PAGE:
2021 Year End Review: Part 2 – Those We Have Lost, But Not Forgotten

As a movie fan, the older we get, the more names and faces we lose that have helped entertain us throughout our lives. Whether they are directors, actors, makeup artists, cinematographers, or set designers, they all helped create something magical to entertain us, whether it was scaring us, making us nervous or filled with anxiety, laugh, cry, or even enlightening us, making us want to be better people. For those brief moments of their work, we are forever grateful. Thankfully, most of those memories are permanently recorded and can be experienced time and time again, whenever we want, as well as them being there to do the same thing for newer audiences every single year. While we are bound lose such great talent through the passage of time, as movie fans, we can rest assured that we will help keep their memory, and their work, alive for decades to come.

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Marilyn Eastman – Rest in Peace

Best known for appearing in George Romero’s genre-starting film Night of the Living Dead, Marilyn Eastman was doing so much more than just appearing in it. Not only is she the zombie seen eating the bug off the tree, but she also handled some of the makeup, props, and so much more, like most others that worked on that low budget classic. While she only appeared in 2 other features, she will always be remembered as poor Helen Cooper, who meets the deadly end of a gardening trowel from her own daughter.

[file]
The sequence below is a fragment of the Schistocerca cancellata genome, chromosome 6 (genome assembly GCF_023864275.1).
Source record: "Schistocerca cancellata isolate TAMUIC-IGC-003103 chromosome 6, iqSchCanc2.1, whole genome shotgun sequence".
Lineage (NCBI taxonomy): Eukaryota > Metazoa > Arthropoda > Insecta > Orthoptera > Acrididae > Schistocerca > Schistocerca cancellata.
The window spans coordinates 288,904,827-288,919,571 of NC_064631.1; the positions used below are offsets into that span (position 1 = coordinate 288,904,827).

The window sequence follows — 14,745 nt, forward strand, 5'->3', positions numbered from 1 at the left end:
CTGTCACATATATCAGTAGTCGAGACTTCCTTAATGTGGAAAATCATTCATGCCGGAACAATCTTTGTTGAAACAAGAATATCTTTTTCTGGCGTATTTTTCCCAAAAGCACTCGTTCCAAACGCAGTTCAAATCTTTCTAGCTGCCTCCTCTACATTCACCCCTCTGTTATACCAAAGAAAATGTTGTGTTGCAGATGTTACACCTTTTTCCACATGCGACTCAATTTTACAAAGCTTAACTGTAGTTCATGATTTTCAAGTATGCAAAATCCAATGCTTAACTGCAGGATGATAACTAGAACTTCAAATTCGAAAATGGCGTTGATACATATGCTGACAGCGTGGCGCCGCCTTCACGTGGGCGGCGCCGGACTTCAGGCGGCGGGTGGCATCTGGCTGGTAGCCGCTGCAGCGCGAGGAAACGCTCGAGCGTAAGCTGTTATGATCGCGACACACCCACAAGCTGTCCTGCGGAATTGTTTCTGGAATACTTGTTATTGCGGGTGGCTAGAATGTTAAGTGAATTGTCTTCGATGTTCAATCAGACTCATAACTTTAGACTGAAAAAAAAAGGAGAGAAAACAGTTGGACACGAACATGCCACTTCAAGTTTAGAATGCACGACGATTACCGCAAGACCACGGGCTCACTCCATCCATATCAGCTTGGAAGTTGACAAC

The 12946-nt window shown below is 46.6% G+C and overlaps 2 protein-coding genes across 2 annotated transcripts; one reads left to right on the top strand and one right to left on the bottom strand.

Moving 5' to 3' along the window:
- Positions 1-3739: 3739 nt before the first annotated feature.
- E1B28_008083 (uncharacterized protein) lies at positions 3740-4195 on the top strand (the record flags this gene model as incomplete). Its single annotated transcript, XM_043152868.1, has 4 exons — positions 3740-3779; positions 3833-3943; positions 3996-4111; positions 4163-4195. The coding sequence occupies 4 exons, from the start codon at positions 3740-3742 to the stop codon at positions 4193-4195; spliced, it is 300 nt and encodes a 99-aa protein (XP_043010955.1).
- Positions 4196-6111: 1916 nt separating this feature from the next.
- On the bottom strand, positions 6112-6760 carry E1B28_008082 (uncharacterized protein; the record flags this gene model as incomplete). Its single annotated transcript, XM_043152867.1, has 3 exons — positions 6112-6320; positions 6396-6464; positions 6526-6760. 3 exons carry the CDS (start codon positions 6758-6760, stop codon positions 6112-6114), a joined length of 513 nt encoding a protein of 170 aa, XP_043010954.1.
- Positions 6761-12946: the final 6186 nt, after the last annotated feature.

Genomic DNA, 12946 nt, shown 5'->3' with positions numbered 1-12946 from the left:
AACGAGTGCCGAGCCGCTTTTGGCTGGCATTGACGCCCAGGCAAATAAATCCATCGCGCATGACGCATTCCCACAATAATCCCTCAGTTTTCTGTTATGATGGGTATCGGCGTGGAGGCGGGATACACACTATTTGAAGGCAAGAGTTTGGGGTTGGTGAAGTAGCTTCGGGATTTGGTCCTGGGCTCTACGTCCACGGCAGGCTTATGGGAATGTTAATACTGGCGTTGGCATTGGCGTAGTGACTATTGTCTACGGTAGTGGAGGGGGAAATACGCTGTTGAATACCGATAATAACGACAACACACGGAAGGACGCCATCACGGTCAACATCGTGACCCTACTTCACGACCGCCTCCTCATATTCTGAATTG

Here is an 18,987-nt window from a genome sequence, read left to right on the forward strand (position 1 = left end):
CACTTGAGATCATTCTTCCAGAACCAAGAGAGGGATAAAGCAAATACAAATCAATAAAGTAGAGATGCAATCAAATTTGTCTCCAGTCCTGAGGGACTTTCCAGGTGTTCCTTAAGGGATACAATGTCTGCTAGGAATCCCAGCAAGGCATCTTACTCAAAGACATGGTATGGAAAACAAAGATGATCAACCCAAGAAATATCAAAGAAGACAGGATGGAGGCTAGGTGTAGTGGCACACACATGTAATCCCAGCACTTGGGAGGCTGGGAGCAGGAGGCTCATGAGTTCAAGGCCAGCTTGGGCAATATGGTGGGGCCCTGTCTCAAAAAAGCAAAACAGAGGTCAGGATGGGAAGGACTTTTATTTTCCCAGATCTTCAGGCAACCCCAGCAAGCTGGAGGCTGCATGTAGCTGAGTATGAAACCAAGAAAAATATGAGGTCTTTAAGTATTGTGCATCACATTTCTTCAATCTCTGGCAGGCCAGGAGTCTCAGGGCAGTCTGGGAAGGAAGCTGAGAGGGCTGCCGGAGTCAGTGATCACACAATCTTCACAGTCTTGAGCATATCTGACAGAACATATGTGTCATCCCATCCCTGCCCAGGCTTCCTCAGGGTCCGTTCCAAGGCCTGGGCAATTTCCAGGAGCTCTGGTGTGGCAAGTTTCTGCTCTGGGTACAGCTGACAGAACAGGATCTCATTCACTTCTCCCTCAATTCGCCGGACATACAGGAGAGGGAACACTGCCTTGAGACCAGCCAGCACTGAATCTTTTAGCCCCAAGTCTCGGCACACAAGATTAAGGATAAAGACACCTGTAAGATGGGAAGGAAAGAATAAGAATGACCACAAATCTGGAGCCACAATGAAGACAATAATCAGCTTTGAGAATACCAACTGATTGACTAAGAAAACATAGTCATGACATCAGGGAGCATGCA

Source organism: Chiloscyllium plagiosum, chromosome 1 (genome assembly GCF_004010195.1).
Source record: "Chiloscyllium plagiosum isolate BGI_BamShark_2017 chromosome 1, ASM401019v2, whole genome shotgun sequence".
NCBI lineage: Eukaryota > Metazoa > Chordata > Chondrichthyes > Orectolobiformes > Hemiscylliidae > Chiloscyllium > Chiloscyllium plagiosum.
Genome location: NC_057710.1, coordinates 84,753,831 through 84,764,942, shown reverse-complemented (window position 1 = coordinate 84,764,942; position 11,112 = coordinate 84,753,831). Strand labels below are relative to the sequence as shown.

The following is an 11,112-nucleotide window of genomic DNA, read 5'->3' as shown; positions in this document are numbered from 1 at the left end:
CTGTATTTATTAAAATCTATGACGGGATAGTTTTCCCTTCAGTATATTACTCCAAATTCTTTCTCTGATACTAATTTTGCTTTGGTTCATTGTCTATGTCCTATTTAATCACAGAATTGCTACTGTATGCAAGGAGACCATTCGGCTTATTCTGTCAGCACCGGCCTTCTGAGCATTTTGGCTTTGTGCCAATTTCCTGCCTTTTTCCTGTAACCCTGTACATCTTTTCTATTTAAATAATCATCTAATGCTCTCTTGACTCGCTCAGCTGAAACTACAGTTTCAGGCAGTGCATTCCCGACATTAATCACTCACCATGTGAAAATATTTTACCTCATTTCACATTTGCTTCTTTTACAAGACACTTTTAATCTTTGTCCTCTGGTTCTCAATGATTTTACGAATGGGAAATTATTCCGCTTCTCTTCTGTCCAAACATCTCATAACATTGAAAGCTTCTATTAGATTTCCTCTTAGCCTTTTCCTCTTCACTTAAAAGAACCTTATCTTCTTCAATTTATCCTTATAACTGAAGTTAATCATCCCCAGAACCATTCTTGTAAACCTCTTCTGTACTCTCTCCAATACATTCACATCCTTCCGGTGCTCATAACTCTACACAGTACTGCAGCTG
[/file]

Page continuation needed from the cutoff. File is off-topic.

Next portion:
For as long as their are zombie fans, this little picture made outside of Pittsburgh by a bunch of friends will keep these hardworking people alive and well, no matter how long they have left us. Our thoughts go out to her friends and family during this difficult time.

Movie Review: Night of the Living Dead (1968)


Night of the Living Dead (1968)
Directed by George A. Romero
Starring Duane Jones, Judith O’Dea, Marilyn Eastman, Karl Hardman, Judith Ridley, Keith Wayne, Russ Streiner, Bill Hinzman, Kyra Schon

When talking about an important title in any film genre, the word “classic” is probably used more times that it really deserves. I’m probably just as guilty as the next guy on that. But this is definitely not one of those times. When you’re talking about a film that gave birth to a whole new sub-genre of horror films, or one that makes an impact on viewers now just as it did over five decades before, then it really does deserve the moniker of a “classic”. Continue reading